Rachel Freeburg and Anna Vomacka rehearse. Credit: Courtesy of Angelica Bell

Rachel Freeburg and Anna Vomacka rehearse. Credit: Courtesy of Angelica Bell

Ohio State dancers’ strength will be put through fire this weekend as they debut new pieces for their annual Dance Downtown event.

The concert put on by the Department of Dance will include original choreography by faculty members with shorter works by Dave Covey, Mitchell Rose and Norah Zuniga-Shaw, alongside longer pieces by Bebe Miller and Daniel Roberts. Additionally, visiting artist Eddie Taketa will restage Doug Varone’s “Of the Earth Far Below.”

“We could talk and talk but you have to come and see it,” said Taketa, an original “Of the Earth” cast member. “This is an experiential art form. There’s no words that can completely paint the picture.”

About a week before the show, dancers performed a run-through of the full production. “Of the Earth” showcases intense physicality as dancers collide and intertwine. An audience member said, “I feel exhausted just watching that.”

Afterward, “Of the Earth” cast member Madison Girardi, a fourth-year in dance, said the biggest challenge has been building up the endurance for the piece.

“Once the music starts you definitely don’t stop building and dancing at this high intensity level until the music ends 15 minutes later,” she said.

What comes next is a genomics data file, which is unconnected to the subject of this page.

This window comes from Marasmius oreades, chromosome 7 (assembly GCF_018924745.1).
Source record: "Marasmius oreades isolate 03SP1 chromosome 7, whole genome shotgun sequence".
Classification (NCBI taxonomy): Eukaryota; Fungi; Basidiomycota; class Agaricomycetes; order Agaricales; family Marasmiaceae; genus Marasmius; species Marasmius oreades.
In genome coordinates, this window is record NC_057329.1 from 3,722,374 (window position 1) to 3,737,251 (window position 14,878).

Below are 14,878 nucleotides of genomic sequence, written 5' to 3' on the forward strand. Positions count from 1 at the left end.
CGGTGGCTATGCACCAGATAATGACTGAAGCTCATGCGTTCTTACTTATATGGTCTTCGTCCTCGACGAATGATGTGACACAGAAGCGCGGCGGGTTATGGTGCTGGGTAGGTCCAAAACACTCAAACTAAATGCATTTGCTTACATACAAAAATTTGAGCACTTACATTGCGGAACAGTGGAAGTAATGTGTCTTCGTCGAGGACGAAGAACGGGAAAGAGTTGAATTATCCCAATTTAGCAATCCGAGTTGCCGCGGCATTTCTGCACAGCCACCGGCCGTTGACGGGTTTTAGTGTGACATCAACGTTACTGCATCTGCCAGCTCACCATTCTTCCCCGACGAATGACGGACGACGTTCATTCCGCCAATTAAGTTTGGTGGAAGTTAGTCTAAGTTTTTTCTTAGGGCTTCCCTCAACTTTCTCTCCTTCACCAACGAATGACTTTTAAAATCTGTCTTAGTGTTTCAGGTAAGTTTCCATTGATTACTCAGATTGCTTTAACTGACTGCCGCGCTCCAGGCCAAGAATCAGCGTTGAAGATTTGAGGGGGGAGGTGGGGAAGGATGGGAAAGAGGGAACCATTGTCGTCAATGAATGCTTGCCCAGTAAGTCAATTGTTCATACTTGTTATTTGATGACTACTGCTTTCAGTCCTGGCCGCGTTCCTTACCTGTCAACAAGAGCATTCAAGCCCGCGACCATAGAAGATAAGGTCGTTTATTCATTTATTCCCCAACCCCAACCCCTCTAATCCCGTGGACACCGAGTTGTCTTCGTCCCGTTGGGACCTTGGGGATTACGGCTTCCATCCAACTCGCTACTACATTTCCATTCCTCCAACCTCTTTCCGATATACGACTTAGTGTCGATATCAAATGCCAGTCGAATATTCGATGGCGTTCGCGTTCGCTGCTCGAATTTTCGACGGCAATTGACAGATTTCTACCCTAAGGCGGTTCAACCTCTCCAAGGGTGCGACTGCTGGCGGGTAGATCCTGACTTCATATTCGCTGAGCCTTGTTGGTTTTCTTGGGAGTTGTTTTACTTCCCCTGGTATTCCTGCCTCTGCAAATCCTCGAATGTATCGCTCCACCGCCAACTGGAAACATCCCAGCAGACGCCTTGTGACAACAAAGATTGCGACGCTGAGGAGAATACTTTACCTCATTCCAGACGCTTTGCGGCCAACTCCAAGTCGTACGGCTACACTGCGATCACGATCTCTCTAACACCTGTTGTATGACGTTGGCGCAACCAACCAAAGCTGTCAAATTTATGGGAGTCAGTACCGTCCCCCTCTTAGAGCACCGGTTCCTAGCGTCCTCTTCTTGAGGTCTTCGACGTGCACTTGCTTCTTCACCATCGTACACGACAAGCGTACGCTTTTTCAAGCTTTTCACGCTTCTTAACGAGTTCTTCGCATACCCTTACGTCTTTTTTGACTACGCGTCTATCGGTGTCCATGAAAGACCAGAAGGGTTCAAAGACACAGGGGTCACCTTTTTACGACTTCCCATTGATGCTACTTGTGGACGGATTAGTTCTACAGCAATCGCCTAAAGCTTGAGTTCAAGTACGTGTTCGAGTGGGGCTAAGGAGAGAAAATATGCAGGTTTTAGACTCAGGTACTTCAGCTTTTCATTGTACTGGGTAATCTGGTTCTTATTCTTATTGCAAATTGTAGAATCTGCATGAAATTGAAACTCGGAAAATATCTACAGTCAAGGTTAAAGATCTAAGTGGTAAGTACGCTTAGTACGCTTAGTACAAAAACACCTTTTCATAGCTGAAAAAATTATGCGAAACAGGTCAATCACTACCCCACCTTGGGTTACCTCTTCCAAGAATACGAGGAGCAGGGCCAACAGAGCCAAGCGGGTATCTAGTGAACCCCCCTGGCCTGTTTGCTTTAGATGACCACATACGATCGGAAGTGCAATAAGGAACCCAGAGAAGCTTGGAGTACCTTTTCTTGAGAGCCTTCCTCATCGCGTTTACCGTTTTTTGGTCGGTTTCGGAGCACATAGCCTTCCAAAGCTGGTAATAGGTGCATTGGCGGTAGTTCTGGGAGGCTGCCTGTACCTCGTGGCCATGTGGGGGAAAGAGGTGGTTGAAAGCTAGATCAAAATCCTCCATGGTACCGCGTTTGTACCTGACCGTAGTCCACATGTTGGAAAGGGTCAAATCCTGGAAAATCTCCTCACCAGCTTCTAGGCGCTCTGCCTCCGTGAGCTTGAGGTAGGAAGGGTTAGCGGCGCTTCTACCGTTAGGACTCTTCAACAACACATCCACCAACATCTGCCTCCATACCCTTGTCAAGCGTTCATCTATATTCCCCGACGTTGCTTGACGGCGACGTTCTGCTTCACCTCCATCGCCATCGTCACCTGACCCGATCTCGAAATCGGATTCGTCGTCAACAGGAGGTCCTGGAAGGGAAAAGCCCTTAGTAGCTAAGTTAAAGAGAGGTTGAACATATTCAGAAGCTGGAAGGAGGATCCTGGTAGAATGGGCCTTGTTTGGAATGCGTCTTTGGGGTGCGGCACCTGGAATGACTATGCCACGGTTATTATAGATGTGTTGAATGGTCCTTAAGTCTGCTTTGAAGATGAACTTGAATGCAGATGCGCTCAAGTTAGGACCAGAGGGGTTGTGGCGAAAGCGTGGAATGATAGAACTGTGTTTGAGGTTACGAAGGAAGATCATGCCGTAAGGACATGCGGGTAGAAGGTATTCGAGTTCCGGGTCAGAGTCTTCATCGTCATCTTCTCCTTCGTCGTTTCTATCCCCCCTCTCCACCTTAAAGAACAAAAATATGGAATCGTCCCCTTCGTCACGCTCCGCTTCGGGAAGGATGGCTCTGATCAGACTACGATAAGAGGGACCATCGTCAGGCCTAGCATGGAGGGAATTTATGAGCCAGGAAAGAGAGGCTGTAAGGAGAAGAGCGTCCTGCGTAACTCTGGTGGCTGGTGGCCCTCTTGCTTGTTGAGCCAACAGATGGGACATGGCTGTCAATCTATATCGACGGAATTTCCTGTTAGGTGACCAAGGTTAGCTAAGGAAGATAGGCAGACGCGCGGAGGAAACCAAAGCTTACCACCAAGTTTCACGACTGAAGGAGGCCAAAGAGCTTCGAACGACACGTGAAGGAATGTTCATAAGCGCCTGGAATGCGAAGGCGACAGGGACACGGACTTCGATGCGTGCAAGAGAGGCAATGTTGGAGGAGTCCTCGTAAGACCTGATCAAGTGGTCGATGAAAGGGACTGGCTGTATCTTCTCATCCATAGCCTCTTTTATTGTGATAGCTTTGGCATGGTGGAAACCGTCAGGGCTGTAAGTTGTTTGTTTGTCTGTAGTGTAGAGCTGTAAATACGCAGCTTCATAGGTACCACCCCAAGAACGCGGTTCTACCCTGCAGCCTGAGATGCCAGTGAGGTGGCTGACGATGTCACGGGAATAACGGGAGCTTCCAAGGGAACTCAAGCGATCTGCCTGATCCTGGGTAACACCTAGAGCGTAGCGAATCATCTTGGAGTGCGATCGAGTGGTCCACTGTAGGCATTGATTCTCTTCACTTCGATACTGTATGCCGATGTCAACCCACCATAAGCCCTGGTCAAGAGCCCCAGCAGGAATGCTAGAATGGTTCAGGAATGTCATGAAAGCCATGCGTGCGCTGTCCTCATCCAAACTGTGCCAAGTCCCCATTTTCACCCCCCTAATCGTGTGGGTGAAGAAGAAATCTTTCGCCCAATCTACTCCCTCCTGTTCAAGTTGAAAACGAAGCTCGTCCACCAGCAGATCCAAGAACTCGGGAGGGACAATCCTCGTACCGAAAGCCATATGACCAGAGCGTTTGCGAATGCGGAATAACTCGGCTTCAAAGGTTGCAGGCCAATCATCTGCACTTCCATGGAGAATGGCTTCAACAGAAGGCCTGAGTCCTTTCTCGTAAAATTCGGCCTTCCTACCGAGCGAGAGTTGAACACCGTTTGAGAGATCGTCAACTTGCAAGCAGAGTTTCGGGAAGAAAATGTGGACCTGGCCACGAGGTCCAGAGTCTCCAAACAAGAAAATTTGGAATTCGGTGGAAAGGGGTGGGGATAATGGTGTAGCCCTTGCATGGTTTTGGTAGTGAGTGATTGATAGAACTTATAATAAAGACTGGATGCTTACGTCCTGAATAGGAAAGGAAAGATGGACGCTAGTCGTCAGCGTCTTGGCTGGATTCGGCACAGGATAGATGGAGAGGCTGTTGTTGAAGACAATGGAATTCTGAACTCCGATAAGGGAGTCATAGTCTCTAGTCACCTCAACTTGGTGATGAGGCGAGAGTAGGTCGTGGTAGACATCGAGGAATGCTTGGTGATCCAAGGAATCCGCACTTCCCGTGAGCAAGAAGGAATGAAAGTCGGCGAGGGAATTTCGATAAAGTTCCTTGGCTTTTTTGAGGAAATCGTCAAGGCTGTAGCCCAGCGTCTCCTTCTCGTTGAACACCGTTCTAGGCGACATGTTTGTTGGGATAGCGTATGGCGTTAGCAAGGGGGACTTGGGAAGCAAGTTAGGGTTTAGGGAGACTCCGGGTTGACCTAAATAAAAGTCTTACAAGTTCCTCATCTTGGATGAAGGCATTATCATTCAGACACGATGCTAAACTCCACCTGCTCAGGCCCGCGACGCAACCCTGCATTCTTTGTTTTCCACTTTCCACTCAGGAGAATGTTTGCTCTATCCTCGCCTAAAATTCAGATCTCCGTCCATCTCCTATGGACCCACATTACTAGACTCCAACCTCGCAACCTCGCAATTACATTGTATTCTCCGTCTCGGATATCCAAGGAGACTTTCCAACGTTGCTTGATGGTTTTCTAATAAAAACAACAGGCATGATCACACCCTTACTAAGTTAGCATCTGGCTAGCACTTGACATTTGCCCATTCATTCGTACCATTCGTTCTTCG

The different pieces offer a diverse collection of dancing that will entertain audience members, Girardi said.

“It’s just a wide range of movement but all of that movement is at this high level of precision and everyone is fully invested in what they’re doing,” she said.

Pieces range from the energized “Of the Earth” to Rose’s humorous “18 Beginnings” to Covey’s collaboration with glass artist Jonathan Capps for “Orb.”

Dori Jenks, external relations coordinator for the Department of Dance, said the variety will be a highlight of the performance.

“With the exception of one work, everything is new,” she said. “I think this year’s concert in particular is everyone really putting themselves out there.”

Many may not realize the strength of the Department of Dance, Jenks said, pointing out that Taketa, Covey and Miller have all received Bessie awards, a high honor in dance.

“We know we have a good football team, what many might not remember is we also have a pretty great arts community,” Jenks said.

“Orb” serves as an example of OSU’s vibrant arts community as it offers a collaboration between the departments of dance and art.

Capps, a graduate student studying glass, said he hoped to fill one remaining dance credit when he began an independent study with Covey. When Covey saw a collection of large glass orbs Capps had made, he quickly suggested collaborating.

“I was like, ‘Rock on, let’s go for it,’” Capps said.

Covey said “Orb” is a “structured improvisation” that focuses on the dancers’ interactions with the orbs and the orbs’ interaction with the lights.

“Each orb picks up each of the lights,” he said. “It makes the dancers think on their feet. They have to make choices every night.”

Dance Downtown will take place in the Capitol Theatre, Riffe Center at 8 p.m. on Friday and Saturday. Tickets are $16.50 for students and $21.50 for the general public, and they can be purchased at the OSU Theatre Box Office.